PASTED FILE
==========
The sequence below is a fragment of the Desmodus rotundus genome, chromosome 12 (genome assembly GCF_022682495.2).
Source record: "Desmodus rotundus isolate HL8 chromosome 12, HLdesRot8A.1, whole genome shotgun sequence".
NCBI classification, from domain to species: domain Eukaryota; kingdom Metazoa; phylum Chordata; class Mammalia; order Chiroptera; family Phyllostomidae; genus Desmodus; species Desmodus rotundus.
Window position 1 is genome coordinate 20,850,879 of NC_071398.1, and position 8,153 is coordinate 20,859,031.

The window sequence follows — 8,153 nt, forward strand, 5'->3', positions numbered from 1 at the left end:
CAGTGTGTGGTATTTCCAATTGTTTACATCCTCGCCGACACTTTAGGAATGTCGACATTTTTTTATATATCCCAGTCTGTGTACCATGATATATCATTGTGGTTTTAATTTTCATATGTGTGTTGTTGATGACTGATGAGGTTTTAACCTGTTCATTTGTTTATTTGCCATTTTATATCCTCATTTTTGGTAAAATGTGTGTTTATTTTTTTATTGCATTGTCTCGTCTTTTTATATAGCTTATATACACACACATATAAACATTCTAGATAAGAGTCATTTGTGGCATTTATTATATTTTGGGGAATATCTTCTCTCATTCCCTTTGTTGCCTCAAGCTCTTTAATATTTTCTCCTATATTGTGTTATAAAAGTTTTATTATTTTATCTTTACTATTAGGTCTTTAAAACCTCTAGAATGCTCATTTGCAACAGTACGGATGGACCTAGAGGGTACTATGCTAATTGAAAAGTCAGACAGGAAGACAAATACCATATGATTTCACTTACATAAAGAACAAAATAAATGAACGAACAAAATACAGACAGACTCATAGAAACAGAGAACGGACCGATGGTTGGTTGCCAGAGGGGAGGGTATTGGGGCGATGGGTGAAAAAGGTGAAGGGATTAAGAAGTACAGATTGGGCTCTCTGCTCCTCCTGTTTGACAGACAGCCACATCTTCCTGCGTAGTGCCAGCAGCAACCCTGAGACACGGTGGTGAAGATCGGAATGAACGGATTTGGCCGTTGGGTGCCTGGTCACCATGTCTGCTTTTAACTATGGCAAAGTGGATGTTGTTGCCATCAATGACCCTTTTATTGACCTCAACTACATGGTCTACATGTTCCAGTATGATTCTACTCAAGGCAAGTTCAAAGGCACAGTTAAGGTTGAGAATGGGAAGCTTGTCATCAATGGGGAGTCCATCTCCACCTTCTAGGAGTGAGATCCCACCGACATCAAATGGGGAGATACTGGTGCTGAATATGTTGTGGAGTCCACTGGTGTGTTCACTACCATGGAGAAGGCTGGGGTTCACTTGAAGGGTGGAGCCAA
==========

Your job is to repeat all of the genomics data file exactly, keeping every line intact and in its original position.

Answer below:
The sequence below is a fragment of the Desmodus rotundus genome, chromosome 12 (genome assembly GCF_022682495.2).
Source record: "Desmodus rotundus isolate HL8 chromosome 12, HLdesRot8A.1, whole genome shotgun sequence".
NCBI classification, from domain to species: domain Eukaryota; kingdom Metazoa; phylum Chordata; class Mammalia; order Chiroptera; family Phyllostomidae; genus Desmodus; species Desmodus rotundus.
Window position 1 is genome coordinate 20,850,879 of NC_071398.1, and position 8,153 is coordinate 20,859,031.

The window sequence follows — 8,153 nt, forward strand, 5'->3', positions numbered from 1 at the left end:
CAGTGTGTGGTATTTCCAATTGTTTACATCCTCGCCGACACTTTAGGAATGTCGACATTTTTTTATATATCCCAGTCTGTGTACCATGATATATCATTGTGGTTTTAATTTTCATATGTGTGTTGTTGATGACTGATGAGGTTTTAACCTGTTCATTTGTTTATTTGCCATTTTATATCCTCATTTTTGGTAAAATGTGTGTTTATTTTTTTATTGCATTGTCTCGTCTTTTTATATAGCTTATATACACACACATATAAACATTCTAGATAAGAGTCATTTGTGGCATTTATTATATTTTGGGGAATATCTTCTCTCATTCCCTTTGTTGCCTCAAGCTCTTTAATATTTTCTCCTATATTGTGTTATAAAAGTTTTATTATTTTATCTTTACTATTAGGTCTTTAAAACCTCTAGAATGCTCATTTGCAACAGTACGGATGGACCTAGAGGGTACTATGCTAATTGAAAAGTCAGACAGGAAGACAAATACCATATGATTTCACTTACATAAAGAACAAAATAAATGAACGAACAAAATACAGACAGACTCATAGAAACAGAGAACGGACCGATGGTTGGTTGCCAGAGGGGAGGGTATTGGGGCGATGGGTGAAAAAGGTGAAGGGATTAAGAAGTACAGATTGGGCTCTCTGCTCCTCCTGTTTGACAGACAGCCACATCTTCCTGCGTAGTGCCAGCAGCAACCCTGAGACACGGTGGTGAAGATCGGAATGAACGGATTTGGCCGTTGGGTGCCTGGTCACCATGTCTGCTTTTAACTATGGCAAAGTGGATGTTGTTGCCATCAATGACCCTTTTATTGACCTCAACTACATGGTCTACATGTTCCAGTATGATTCTACTCAAGGCAAGTTCAAAGGCACAGTTAAGGTTGAGAATGGGAAGCTTGTCATCAATGGGGAGTCCATCTCCACCTTCTAGGAGTGAGATCCCACCGACATCAAATGGGGAGATACTGGTGCTGAATATGTTGTGGAGTCCACTGGTGTGTTCACTACCATGGAGAAGGCTGGGGTTCACTTGAAGGGTGGAGCCAA